While Senegal joined the CDIC in 2017, Uganda was one of the first to sign up to the programme. Bahendeka was keen to start using digital patient records from the beginning. “It was a way of leapfrogging into the future by overcoming geographic barriers with management of patients in remote areas.”
In Bangladesh, telemedicine has been an effective engagement tool, especially during the Covid-19 outbreak, says Bedowra Zabeen, one of the first paediatric endocrinologists in the country. If a patient misses an appointment, their healthcare professional calls or texts them and offers advice over the phone.
Likewise, text reminders have worked in Uganda, says Bahendeka. “Children with type 1 need to be reminded of several things; Is the injection site quite good? Where are they injecting? Are they storing the insulin well?”
Children in Uganda can use a health passport which sends them reminders to return for services like eye check-ups and insulin refills. Before this, Bahendeka says they did not know how to measure the amount of insulin to send to rural clinics.
Using tech to reach patients has made another aspect of patient education easier; providing materials in local languages. “In the majority of cases, we have to give patients and parents education in their local languages which need to be translated locally,” says Zabeen.
Engaging with patients in their local language helps with another challenge; stigma. “When a girl comes to our centre, she needs another person to come with her,” she says. “Girls are hiding their diabetes because there is a chance of bullying. It is very important to create awareness in the community and among healthcare specialists.”
Stigma is also seen in some Ugandan schools that try to discourage children with diabetes from attending because they do not know how to provide diabetes care, says Bahendeka. “Our children walk to school, which might be 4-5km. So the things we look at here are; Does the child have enough insulin to get to school? Can the child go alone? How do you get a message home if the parents do not have a phone?
Bahendeka says they have had success engaging local leaders, who usually have a phone and can act as first points of contact. “You need to engage the community leaders,” he says. “Why do the community believe the traditional leader more than a western-trained person?”
What are the reasons to be optimistic for the futures of children in those countries? And what remains to be done?
All patients with type 1 diabetes need insulin daily to stay alive. Before the CDIC partnership was created, one estimate suggested the life expectancy of a newly diagnosed diabetes patient in Africa was as short as one year. So, it is essential to find and treat those children.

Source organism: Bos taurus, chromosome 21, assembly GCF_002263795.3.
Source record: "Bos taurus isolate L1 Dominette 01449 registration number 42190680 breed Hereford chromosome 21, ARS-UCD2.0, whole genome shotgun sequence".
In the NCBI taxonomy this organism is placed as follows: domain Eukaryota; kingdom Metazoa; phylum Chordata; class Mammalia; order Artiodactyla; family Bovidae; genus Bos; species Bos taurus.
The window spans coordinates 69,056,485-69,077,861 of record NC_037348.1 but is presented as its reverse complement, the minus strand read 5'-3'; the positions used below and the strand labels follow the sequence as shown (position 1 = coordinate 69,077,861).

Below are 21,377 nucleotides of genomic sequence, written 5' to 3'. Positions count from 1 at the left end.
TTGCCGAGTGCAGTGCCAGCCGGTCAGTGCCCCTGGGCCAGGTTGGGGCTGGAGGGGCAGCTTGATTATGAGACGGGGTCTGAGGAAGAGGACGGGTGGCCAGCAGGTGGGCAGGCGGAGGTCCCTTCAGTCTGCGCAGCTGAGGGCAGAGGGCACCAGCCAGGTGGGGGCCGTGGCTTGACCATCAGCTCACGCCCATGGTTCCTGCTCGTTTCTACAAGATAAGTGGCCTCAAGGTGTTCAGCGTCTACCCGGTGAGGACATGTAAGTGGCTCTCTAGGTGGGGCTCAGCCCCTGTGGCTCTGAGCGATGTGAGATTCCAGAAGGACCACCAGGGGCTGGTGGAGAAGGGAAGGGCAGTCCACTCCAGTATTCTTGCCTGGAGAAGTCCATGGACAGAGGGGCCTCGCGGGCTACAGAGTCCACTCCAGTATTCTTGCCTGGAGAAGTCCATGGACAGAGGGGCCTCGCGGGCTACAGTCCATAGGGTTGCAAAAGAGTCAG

“A few years ago, we could not even tell how many [children with] type 1 diabetes were being followed in our services, either in pediatrics or in diabetology,” says Ndour Mbaye. “Since we started our CDIC programme in 2017, we know exactly how many children have been diagnosed.”
The Senegalese programme aimed for a total recruitment of 500 children, and reached 730 earlier this year, some of whom were in rural areas. “Moreover, we know the geographical distribution of those patients,” says Ndour Mbaye. “And thanks to the training of healthcare professionals in almost all regions of the country, and also to better collaboration between pediatricians, diabetologists, GPs and paramedics, accessibility to diabetes care has been improved for all those patients.”
But, insulin is not always available on an interrupted basis in many parts of Senegal, she says. Available data may not reflect a true picture of the prevalence of diabetes among children. And as a consequence, the country still faces frequent shortages, because needs are not properly assessed before orders are placed. Zabeen agrees that a significant challenge remains in reaching those undiagnosed patients.
Having more experts in the field significantly improves data collection, says Ndour Mbaye. “There must be annual screening for acute and chronic complications associated with diabetes in order to prevent the occurrence of those complications in future.”
“The picture is much brighter than a decade ago,” says Bahendeka of the situation in Uganda. “Now, as we talk, we have almost 2,000 children diagnosed with diabetes.” Adding that it is unthinkable that they could have reached this number without the CDIC partnership.
“Children with type 1 diabetes can live a healthy life and become individuals who can succeed in society,” he says. “Those are the ones who will change the mindset of the community.”
Paid and presented by Novo Nordisk.